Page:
That thou shalt like an airy spirit go.—
Peas-blossom! Cobweb! Moth! and Mustard-seed!

Enter four Fairies.

And I.

1 Fai. Ready.

2 Fai.

3 Fai.

4 Fai.

And I.

And I.

All. Where shall we go?

Tita. Be kind and courteous to this gentleman;
Hop in his walks, and gambol in his eyes;
Feed him with apricocks and dewberries,2
With purple grapes, green figs, and mulberries;
The honey-bags steal from the humble-bees,
And, for night tapers, crop their waxen thighs,
And light them at the fiery glow-worm's eyes,
To have my love to bed, and to arise;
And pluck the wings from painted butterflies,
To fan the moonbeams from his sleeping eyes.
Nod to him, elves, and do him courtesies.

1 i. e. jest or scoff.

2 The fruit of a bramble called rubus cæsius; sometimes called also the blue-berry.

1 Fai. Hail, mortal!

2 Fai.


3 Fai. Hail!

4 Eai. Hail!

Bot. I cry your worship's mercy, heartily.-I beseech your worship's name?

Cob. Cobweb.

Bot. I shall desire you of more acquaintance,' good master Cobweb. If I cut my finger, I shall make bold with you. Your name, honest gentleman?

Peas. Peas-blossom.

Bot. I pray you, commend me to mistress Squash,2 your mother, and to master Peascod, your father. Good master Peas-blossom, I shall desire you of more acquaintance too.-Your name, I beseech you, sir?

Mus. Mustard-seed.

Bot. Good master Mustard-seed, I know your patience well. That same cowardly, giant-like ox-beef hath devoured many a gentleman of your house. I promise you, your kindred hath made my eyes water ere now. I desire you more acquaintance, good master Mustard-seed.

Tita. Come, wait upon him; lead him to my bower. The moon methinks looks with a watery eye; And when she weeps, weeps every little flower, Lamenting some enforced chastity.

Tie up my lover's tongue; bring him silently.


SCENE II. Another Part of the Wood.


Obe. I wonder if Titania be awaked;

Then, what it was that next came in her eye,
Which she must dote on in extremity.

1 "I shall desire you of more acquaintance." This kind of phraseology

was not uncommon.

2 A squash is an immature peascod.

3 The words are spoken ironically, as it was the prevailing opinion in Shakspeare's time, that mustard excited choler.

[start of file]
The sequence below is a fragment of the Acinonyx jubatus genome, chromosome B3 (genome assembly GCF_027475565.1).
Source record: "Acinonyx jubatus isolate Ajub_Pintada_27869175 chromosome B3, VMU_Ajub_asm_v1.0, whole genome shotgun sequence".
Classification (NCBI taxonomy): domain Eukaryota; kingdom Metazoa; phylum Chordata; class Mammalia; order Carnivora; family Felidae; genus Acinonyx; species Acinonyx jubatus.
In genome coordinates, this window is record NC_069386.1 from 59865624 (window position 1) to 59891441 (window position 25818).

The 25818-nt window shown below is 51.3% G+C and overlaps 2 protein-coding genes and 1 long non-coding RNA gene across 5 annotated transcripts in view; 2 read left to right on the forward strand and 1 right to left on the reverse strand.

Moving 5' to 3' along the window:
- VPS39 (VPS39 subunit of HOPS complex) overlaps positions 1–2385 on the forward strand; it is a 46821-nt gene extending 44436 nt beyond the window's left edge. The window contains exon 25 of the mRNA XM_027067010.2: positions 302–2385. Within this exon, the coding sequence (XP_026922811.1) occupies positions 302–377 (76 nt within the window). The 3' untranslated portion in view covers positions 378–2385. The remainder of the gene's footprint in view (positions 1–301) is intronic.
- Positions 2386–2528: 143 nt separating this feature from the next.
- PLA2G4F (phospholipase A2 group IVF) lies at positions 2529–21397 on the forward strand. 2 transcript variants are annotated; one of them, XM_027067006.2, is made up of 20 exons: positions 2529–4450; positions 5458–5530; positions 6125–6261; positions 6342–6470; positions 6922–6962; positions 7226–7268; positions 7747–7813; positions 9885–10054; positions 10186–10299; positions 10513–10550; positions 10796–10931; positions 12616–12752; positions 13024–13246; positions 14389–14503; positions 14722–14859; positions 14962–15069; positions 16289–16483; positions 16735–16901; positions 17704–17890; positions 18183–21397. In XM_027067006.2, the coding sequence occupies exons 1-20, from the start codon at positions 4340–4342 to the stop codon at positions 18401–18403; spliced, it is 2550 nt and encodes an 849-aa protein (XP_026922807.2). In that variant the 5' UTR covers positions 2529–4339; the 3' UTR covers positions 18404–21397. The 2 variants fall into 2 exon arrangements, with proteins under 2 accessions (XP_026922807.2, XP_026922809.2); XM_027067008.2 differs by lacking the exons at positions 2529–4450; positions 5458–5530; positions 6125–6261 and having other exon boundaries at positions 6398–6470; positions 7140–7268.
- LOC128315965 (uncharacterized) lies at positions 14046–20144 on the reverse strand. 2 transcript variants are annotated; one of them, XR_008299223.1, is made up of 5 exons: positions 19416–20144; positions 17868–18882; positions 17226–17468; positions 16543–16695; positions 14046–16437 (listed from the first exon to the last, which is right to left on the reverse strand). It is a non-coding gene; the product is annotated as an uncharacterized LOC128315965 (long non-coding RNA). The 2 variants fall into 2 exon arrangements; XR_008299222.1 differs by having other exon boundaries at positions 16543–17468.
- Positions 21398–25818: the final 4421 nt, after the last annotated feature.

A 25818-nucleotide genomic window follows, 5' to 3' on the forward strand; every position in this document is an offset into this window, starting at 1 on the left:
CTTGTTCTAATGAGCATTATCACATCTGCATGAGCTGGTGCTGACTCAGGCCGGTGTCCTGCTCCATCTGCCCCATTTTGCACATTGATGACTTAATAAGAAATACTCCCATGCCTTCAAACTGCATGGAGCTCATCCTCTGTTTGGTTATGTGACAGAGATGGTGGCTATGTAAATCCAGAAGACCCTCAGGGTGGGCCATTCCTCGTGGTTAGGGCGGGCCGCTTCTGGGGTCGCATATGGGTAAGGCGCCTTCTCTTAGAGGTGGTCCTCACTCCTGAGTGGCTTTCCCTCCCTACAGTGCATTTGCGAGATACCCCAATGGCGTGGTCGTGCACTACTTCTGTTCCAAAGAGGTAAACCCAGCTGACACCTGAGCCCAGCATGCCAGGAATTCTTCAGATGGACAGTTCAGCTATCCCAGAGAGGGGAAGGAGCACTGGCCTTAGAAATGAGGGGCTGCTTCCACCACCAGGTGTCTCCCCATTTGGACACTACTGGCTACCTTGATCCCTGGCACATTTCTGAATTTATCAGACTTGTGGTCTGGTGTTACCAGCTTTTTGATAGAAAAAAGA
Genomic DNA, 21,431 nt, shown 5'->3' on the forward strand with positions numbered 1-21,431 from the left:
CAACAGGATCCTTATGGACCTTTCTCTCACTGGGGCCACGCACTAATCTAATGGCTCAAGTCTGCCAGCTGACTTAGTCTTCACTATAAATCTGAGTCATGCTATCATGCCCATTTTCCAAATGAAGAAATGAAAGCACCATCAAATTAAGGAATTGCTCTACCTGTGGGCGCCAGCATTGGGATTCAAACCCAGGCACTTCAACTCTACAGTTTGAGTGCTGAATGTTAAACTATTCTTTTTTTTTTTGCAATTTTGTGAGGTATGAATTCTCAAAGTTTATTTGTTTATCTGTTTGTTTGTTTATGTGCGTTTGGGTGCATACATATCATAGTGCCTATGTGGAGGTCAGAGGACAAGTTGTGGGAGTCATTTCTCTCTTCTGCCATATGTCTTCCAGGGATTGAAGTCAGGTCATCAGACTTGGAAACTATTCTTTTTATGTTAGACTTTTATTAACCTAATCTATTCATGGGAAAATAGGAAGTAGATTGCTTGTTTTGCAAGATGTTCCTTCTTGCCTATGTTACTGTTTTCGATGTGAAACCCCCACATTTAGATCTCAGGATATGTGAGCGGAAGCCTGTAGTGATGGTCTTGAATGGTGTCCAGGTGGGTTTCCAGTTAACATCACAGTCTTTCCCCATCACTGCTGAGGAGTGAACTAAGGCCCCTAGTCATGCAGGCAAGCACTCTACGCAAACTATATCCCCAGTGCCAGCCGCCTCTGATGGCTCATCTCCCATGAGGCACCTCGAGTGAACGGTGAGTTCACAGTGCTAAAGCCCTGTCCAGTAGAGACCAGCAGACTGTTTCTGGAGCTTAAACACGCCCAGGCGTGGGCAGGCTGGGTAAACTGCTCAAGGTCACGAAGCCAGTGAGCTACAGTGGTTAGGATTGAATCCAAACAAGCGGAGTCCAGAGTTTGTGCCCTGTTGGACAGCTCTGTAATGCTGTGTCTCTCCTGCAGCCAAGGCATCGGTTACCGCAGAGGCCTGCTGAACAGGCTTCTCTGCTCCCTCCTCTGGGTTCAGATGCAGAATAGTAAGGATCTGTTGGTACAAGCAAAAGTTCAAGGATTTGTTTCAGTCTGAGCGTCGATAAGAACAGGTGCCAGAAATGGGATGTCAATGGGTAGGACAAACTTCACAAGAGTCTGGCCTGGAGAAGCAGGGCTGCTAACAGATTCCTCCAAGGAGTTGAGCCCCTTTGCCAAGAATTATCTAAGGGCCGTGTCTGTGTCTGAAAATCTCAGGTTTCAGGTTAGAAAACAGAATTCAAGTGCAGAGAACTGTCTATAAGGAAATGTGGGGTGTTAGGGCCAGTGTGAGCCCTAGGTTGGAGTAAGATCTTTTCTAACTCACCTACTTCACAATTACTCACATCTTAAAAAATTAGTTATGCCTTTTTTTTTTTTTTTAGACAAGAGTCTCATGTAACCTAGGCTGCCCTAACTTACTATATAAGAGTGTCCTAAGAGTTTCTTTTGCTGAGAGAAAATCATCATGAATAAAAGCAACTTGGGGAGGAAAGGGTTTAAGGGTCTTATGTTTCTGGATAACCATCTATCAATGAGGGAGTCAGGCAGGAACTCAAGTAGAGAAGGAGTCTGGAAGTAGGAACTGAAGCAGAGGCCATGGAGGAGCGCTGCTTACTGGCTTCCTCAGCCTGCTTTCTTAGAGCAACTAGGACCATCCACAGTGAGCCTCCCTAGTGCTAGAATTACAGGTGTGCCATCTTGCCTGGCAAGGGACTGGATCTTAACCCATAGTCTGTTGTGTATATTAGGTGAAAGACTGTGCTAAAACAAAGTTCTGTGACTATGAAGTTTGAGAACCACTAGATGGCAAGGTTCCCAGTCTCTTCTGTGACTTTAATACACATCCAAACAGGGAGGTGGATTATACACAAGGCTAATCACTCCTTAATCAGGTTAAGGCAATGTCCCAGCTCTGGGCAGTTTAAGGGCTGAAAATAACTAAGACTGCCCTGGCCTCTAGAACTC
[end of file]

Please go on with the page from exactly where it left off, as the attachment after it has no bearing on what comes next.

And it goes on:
Enter PUCK.

Here comes my messenger.-How now, mad spirit!
What night-rule1 now about this haunted grove?

Puck. My mistress with a monster is in love.
Near to her close and consecrated bower,
While she was in her dull and sleeping hour,
A crew of patches, rude mechanicals,
That work for bread upon Athenian stalls,
Were met together to rehearse a play,
Intended for great Theseus' nuptial day.
The shallowest thick-skin of that barren sort,3
Who Pyramus presented, in their sport
Forsook his scene, and entered in a brake;
When I did him at this advantage take,
An ass's now14 I fixed on his head;
Anon, his Thisbe must be answered,
And forth my mimic comes.
When they him spy,
As wild geese that the creeping fowler eye,
Or russet-pated choughs, many in sort,
Rising and cawing at the gun's report,
Sever themselves, and madly sweep the sky,
So, at his sight, away his fellows fly:
And, at our stamp, here o'er and o'er one falls;
He murder cries, and help from Athens calls.

Their sense, thus weak, lost with their fears, thus


Made senseless things begin to do them wrong;
For briers and thorns at their apparel snatch;
Some, sleeves; some, hats; from yielders all things


I led them on in this distracted fear,

And left sweet Pyramus translated there;
When, in that moment, (so it came to pass,)
Titania waked, and straightway loved an ass.

1 Revelry.

2 A patch was a common contemptuous term. 3 Barren is dull, unpregnant. Sort is company. 4 A head. 5 The chough is a bird of the daw kind.